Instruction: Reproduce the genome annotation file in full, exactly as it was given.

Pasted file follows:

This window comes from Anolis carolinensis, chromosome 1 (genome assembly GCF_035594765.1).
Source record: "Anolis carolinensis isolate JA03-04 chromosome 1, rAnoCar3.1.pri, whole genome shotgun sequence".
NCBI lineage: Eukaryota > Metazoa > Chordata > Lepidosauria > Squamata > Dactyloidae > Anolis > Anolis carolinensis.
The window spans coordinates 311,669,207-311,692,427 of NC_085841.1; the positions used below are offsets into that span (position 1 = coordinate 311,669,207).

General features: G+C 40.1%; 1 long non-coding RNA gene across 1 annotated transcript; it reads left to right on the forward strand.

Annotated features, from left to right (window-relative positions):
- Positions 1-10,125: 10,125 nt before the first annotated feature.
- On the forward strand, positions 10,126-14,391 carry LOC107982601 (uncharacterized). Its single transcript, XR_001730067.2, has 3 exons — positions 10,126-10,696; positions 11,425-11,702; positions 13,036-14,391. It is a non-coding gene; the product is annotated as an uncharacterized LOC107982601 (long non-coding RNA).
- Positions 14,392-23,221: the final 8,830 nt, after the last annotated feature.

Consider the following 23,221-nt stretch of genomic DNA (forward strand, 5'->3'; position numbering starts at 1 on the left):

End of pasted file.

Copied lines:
This window comes from Anolis carolinensis, chromosome 1 (genome assembly GCF_035594765.1).
Source record: "Anolis carolinensis isolate JA03-04 chromosome 1, rAnoCar3.1.pri, whole genome shotgun sequence".
NCBI lineage: Eukaryota > Metazoa > Chordata > Lepidosauria > Squamata > Dactyloidae > Anolis > Anolis carolinensis.
The window spans coordinates 311,669,207-311,692,427 of NC_085841.1; the positions used below are offsets into that span (position 1 = coordinate 311,669,207).

General features: G+C 40.1%; 1 long non-coding RNA gene across 1 annotated transcript; it reads left to right on the forward strand.

Annotated features, from left to right (window-relative positions):
- Positions 1-10,125: 10,125 nt before the first annotated feature.
- On the forward strand, positions 10,126-14,391 carry LOC107982601 (uncharacterized). Its single transcript, XR_001730067.2, has 3 exons — positions 10,126-10,696; positions 11,425-11,702; positions 13,036-14,391. It is a non-coding gene; the product is annotated as an uncharacterized LOC107982601 (long non-coding RNA).
- Positions 14,392-23,221: the final 8,830 nt, after the last annotated feature.

Consider the following 23,221-nt stretch of genomic DNA (forward strand, 5'->3'; position numbering starts at 1 on the left):